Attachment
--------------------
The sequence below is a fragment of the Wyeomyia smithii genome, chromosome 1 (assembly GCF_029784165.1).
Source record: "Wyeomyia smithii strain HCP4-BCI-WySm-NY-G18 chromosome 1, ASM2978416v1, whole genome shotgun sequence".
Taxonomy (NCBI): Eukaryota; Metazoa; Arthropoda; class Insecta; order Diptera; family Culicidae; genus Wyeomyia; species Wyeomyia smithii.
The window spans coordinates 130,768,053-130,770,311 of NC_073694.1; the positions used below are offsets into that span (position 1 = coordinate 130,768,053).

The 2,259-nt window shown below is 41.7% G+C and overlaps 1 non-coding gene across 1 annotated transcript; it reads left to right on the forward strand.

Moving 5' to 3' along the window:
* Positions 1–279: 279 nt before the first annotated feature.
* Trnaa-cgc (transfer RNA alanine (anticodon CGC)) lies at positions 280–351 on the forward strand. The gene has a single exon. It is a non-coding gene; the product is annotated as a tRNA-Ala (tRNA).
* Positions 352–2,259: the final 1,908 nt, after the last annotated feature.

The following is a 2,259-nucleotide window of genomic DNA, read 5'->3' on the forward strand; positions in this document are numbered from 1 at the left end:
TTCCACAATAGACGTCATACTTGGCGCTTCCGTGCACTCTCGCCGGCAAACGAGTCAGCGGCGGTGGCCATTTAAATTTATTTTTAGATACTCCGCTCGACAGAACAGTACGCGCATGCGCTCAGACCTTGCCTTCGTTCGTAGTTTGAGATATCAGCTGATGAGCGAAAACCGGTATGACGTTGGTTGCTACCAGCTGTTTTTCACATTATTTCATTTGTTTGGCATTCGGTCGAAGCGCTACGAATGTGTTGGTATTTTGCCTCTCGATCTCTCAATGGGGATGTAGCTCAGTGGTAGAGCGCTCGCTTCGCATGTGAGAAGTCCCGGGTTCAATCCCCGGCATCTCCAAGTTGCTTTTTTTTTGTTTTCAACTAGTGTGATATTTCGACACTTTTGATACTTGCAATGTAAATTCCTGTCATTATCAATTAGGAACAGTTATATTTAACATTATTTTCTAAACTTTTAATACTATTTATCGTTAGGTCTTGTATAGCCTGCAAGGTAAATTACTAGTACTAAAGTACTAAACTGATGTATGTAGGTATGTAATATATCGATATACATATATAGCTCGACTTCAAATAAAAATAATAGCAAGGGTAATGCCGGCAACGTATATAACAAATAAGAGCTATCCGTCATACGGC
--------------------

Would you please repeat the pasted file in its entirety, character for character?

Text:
The sequence below is a fragment of the Wyeomyia smithii genome, chromosome 1 (assembly GCF_029784165.1).
Source record: "Wyeomyia smithii strain HCP4-BCI-WySm-NY-G18 chromosome 1, ASM2978416v1, whole genome shotgun sequence".
Taxonomy (NCBI): Eukaryota; Metazoa; Arthropoda; class Insecta; order Diptera; family Culicidae; genus Wyeomyia; species Wyeomyia smithii.
The window spans coordinates 130,768,053-130,770,311 of NC_073694.1; the positions used below are offsets into that span (position 1 = coordinate 130,768,053).

The 2,259-nt window shown below is 41.7% G+C and overlaps 1 non-coding gene across 1 annotated transcript; it reads left to right on the forward strand.

Moving 5' to 3' along the window:
* Positions 1–279: 279 nt before the first annotated feature.
* Trnaa-cgc (transfer RNA alanine (anticodon CGC)) lies at positions 280–351 on the forward strand. The gene has a single exon. It is a non-coding gene; the product is annotated as a tRNA-Ala (tRNA).
* Positions 352–2,259: the final 1,908 nt, after the last annotated feature.

The following is a 2,259-nucleotide window of genomic DNA, read 5'->3' on the forward strand; positions in this document are numbered from 1 at the left end:
TTCCACAATAGACGTCATACTTGGCGCTTCCGTGCACTCTCGCCGGCAAACGAGTCAGCGGCGGTGGCCATTTAAATTTATTTTTAGATACTCCGCTCGACAGAACAGTACGCGCATGCGCTCAGACCTTGCCTTCGTTCGTAGTTTGAGATATCAGCTGATGAGCGAAAACCGGTATGACGTTGGTTGCTACCAGCTGTTTTTCACATTATTTCATTTGTTTGGCATTCGGTCGAAGCGCTACGAATGTGTTGGTATTTTGCCTCTCGATCTCTCAATGGGGATGTAGCTCAGTGGTAGAGCGCTCGCTTCGCATGTGAGAAGTCCCGGGTTCAATCCCCGGCATCTCCAAGTTGCTTTTTTTTTGTTTTCAACTAGTGTGATATTTCGACACTTTTGATACTTGCAATGTAAATTCCTGTCATTATCAATTAGGAACAGTTATATTTAACATTATTTTCTAAACTTTTAATACTATTTATCGTTAGGTCTTGTATAGCCTGCAAGGTAAATTACTAGTACTAAAGTACTAAACTGATGTATGTAGGTATGTAATATATCGATATACATATATAGCTCGACTTCAAATAAAAATAATAGCAAGGGTAATGCCGGCAACGTATATAACAAATAAGAGCTATCCGTCATACGGC